SAO PAULO, Saturday
A former metalworker who rose to become one of the most popular presidents in Brazilian history, Luiz Inacio Lula da Silva now sees his legacy under threat after being implicated in a corruption scandal.
Lula left office in 2011 as a blue-collar hero who presided over a watershed boom and helped lift tens of millions of people from poverty.
He was so widely admired as president that Foreign Policy magazine called him a rock star and US counterpart Barack Obama called him “the man”.
Known for his charisma and common touch, Lula’s popularity in Brazil and the success of the economy during a period of high commodities prices helped him ride out numerous scandals. When he stepped down after two terms, he basked in 80 per cent popularity ratings.
But five years after helping handpicked successor Dilma Rousseff take his place, corruption claims have left him fighting for his reputation — and potentially his freedom.
The gruff, bearded leftist was briefly detained for questioning in the investigation into a massive embezzlement and bribery conspiracy centred on state oil company Petrobras.
Prosecutors accused Lula, 70, of accepting favours from corrupt construction companies seeking Petrobras contracts.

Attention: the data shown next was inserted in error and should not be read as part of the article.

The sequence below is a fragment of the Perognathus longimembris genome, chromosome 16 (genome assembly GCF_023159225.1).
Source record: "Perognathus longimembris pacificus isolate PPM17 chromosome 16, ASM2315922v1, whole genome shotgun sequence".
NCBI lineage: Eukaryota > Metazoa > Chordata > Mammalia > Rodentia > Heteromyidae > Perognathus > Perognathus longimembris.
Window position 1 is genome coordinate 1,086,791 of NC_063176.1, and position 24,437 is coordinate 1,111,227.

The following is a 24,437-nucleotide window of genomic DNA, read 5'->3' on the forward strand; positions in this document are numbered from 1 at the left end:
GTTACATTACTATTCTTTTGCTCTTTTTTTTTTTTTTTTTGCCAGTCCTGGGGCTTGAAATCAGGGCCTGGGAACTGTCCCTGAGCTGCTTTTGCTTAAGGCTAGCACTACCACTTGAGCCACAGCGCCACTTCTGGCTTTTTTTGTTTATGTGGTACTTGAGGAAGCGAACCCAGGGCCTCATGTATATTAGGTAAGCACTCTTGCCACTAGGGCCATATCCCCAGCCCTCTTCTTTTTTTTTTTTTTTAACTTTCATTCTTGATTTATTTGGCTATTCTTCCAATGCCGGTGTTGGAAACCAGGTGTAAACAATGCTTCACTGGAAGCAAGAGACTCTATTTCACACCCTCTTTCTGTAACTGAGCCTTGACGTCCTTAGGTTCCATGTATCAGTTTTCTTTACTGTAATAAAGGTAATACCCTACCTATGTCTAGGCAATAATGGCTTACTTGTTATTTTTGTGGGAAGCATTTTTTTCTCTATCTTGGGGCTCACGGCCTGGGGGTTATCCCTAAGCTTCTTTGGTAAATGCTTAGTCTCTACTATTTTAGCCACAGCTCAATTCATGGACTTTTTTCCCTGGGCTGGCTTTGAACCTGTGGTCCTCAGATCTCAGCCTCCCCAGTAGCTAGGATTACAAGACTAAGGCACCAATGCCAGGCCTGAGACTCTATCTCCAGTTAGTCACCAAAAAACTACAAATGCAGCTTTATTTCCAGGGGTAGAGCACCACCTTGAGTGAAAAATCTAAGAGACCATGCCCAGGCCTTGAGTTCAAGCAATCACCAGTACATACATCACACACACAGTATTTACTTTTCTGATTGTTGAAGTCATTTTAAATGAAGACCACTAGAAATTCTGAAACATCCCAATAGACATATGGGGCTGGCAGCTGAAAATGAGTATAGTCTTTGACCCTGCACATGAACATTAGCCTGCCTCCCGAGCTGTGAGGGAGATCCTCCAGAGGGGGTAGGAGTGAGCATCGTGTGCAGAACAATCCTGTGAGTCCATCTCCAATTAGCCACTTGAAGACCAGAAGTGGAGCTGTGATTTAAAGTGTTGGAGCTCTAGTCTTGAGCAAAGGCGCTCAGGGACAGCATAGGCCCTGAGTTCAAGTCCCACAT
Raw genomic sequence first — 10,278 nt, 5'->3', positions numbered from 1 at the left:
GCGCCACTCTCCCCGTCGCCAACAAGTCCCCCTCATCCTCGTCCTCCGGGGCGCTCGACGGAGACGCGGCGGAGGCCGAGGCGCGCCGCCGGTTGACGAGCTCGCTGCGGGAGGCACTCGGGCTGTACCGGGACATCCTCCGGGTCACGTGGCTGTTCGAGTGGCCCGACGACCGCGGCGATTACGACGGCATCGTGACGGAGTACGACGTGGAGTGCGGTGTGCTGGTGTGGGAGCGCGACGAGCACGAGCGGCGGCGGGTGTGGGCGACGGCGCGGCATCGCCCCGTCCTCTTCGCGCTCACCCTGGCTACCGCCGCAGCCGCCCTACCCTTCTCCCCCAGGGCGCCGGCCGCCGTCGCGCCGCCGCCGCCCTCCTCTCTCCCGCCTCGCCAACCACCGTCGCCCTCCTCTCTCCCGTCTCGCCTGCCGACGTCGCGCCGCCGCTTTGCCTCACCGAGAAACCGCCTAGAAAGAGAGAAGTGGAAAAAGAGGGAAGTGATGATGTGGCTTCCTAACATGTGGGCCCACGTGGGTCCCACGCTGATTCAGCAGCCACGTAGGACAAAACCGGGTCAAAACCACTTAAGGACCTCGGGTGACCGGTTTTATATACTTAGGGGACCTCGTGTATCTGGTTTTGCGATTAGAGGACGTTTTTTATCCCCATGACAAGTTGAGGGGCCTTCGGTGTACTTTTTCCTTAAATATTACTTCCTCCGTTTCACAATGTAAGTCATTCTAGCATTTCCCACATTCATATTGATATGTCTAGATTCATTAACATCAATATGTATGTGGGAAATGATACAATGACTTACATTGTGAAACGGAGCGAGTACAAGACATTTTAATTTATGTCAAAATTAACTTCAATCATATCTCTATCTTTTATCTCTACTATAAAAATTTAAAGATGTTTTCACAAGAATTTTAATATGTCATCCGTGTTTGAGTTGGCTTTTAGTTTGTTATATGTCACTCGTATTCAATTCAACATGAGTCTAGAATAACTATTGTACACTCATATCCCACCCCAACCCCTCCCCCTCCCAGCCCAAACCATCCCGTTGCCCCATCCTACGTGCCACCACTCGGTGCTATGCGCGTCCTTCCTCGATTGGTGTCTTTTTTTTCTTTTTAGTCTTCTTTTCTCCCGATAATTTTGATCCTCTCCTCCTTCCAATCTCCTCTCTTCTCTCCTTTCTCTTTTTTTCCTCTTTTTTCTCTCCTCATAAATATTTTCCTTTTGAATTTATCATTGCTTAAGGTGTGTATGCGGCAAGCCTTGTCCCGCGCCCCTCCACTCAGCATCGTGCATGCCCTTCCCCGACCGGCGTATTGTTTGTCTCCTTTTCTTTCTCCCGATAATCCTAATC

They were also looking at a more central role played by Lula in the scheme that has already seen charges against scores of people, many of them politicians and businessmen closely tied to Lula’s Workers’ Party.
Lula has rejected any involvement in the Petrobras scandal.
Lula grew up in deep poverty, the last of eight children born to a family of farmers in the arid, hardscrabble northeastern state of Pernambuco.
He had little formal education, quitting grade school to help his family get by.
As a teenager, he lost a finger in a machine accident. He not only persevered but became president of his trade union.
Lula made three unsuccessful presidential bids from 1989 to 1998. He succeeded the fourth time in 2002.
Brazil’s economy hit a breakneck 7.5 per cent growth in 2010, his final year in office.
He was defiant after his release from police questioning.
“I escaped dying from hunger before I was five. That was one miracle. The second was getting a diploma as a metal worker. Another was getting a political conscience”.
“The other was founding a party. Another miracle was getting to the presidency of the republic.”